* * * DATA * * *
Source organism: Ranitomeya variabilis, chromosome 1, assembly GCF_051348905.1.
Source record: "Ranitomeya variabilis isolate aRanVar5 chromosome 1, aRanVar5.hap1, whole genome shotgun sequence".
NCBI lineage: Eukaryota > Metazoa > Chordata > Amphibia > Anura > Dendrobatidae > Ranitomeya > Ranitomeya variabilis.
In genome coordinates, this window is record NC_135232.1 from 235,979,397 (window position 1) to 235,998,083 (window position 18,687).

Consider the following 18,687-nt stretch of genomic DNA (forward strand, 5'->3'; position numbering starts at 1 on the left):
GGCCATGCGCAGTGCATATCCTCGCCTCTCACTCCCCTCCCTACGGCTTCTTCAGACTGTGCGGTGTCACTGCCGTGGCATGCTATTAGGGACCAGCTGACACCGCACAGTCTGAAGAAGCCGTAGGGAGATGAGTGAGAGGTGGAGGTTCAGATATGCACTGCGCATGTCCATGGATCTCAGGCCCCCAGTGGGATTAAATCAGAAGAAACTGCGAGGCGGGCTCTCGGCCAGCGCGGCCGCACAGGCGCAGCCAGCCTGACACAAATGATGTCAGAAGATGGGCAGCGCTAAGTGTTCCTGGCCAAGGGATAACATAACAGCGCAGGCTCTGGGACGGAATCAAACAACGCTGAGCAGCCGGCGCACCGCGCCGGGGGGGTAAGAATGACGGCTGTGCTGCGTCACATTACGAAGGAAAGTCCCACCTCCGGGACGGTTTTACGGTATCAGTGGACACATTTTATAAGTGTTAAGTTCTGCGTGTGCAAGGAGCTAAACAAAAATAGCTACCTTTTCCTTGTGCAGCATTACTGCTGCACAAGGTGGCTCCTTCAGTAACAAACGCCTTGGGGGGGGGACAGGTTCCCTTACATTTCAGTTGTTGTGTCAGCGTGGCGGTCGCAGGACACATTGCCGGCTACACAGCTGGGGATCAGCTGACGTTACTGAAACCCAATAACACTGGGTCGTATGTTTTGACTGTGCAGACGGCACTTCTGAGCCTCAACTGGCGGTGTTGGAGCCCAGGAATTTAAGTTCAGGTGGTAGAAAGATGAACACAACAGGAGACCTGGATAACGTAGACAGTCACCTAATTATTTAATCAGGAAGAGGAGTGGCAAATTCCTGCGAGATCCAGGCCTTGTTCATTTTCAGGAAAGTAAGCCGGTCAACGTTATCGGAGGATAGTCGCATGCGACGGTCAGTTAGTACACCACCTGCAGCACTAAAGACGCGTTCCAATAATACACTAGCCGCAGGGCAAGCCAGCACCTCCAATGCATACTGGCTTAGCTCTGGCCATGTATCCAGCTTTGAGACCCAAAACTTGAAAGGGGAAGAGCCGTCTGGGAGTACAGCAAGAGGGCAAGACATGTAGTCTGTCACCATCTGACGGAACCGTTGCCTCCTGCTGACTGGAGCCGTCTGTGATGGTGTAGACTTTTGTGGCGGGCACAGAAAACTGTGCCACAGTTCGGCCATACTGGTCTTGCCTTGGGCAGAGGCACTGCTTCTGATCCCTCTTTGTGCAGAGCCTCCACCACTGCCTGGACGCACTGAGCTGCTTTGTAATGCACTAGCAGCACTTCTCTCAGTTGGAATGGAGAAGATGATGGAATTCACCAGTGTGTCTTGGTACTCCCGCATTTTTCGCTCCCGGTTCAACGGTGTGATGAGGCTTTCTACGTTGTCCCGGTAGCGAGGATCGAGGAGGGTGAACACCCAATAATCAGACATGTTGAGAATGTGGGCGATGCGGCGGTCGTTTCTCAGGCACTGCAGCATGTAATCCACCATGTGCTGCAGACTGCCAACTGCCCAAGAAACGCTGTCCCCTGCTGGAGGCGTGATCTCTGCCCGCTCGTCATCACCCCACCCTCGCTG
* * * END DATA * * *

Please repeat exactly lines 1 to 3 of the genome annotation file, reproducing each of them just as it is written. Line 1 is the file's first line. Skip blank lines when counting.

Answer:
Source organism: Ranitomeya variabilis, chromosome 1, assembly GCF_051348905.1.
Source record: "Ranitomeya variabilis isolate aRanVar5 chromosome 1, aRanVar5.hap1, whole genome shotgun sequence".
NCBI lineage: Eukaryota > Metazoa > Chordata > Amphibia > Anura > Dendrobatidae > Ranitomeya > Ranitomeya variabilis.